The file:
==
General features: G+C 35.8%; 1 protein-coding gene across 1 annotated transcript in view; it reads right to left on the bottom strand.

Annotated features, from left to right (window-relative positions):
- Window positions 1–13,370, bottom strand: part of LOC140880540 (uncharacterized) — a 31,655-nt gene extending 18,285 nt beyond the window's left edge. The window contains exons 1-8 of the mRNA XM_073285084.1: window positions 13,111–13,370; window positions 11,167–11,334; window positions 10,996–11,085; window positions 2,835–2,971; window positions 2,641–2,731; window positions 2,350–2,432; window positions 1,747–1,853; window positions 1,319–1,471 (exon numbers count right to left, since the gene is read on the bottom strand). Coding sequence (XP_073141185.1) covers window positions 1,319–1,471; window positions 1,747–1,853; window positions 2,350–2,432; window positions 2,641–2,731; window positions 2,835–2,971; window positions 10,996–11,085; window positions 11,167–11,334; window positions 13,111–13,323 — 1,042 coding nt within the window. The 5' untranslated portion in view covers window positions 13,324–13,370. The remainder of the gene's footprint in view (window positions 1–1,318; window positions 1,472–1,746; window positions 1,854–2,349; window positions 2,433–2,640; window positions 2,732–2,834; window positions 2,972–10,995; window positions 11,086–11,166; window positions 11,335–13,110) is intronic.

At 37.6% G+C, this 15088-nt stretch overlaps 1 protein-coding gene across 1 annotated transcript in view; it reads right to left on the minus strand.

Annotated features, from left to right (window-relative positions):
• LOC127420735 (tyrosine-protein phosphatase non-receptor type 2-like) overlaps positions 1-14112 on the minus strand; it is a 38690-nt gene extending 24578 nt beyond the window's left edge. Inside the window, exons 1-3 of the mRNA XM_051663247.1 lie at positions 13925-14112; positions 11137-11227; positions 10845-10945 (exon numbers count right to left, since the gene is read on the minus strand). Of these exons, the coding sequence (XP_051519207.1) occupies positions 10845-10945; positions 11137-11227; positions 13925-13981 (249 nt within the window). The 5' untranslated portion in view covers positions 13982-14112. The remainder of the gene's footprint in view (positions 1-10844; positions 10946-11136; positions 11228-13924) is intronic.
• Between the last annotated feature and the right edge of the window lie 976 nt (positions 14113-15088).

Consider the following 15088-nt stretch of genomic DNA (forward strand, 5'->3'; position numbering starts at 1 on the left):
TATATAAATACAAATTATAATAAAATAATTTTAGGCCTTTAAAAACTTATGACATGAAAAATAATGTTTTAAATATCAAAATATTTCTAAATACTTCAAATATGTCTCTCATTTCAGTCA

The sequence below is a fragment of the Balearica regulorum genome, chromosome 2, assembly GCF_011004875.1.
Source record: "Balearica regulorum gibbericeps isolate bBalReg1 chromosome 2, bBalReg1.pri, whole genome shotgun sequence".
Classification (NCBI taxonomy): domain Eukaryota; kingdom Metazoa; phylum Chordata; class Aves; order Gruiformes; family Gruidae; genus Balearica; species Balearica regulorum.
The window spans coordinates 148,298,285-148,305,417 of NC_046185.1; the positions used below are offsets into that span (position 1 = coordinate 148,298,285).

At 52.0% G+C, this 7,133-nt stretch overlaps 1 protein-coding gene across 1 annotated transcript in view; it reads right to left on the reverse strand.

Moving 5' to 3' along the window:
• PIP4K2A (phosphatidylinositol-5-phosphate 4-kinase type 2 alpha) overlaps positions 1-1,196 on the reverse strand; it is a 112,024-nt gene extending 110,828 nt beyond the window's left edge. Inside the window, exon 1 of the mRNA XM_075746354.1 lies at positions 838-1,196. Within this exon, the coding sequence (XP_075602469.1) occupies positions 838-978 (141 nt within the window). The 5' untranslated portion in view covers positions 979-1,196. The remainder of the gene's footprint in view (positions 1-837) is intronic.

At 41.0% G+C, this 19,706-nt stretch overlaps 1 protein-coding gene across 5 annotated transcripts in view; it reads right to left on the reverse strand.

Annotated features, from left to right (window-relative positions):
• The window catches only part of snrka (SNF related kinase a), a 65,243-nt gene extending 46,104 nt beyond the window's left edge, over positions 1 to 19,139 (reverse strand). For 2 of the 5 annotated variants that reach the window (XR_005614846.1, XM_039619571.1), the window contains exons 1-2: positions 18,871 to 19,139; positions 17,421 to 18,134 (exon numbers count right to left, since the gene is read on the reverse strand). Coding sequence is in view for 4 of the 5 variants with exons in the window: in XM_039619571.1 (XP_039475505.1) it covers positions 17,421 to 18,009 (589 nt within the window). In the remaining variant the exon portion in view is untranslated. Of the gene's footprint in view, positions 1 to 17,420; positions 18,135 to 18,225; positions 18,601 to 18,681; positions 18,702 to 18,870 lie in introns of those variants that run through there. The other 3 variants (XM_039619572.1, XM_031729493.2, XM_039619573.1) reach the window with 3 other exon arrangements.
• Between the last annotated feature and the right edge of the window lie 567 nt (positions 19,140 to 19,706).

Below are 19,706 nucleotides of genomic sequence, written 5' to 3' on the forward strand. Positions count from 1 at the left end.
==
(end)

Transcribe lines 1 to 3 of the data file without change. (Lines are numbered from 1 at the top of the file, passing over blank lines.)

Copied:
General features: G+C 35.8%; 1 protein-coding gene across 1 annotated transcript in view; it reads right to left on the bottom strand.

Annotated features, from left to right (window-relative positions):
- Window positions 1–13,370, bottom strand: part of LOC140880540 (uncharacterized) — a 31,655-nt gene extending 18,285 nt beyond the window's left edge. The window contains exons 1-8 of the mRNA XM_073285084.1: window positions 13,111–13,370; window positions 11,167–11,334; window positions 10,996–11,085; window positions 2,835–2,971; window positions 2,641–2,731; window positions 2,350–2,432; window positions 1,747–1,853; window positions 1,319–1,471 (exon numbers count right to left, since the gene is read on the bottom strand). Coding sequence (XP_073141185.1) covers window positions 1,319–1,471; window positions 1,747–1,853; window positions 2,350–2,432; window positions 2,641–2,731; window positions 2,835–2,971; window positions 10,996–11,085; window positions 11,167–11,334; window positions 13,111–13,323 — 1,042 coding nt within the window. The 5' untranslated portion in view covers window positions 13,324–13,370. The remainder of the gene's footprint in view (window positions 1–1,318; window positions 1,472–1,746; window positions 1,854–2,349; window positions 2,433–2,640; window positions 2,732–2,834; window positions 2,972–10,995; window positions 11,086–11,166; window positions 11,335–13,110) is intronic.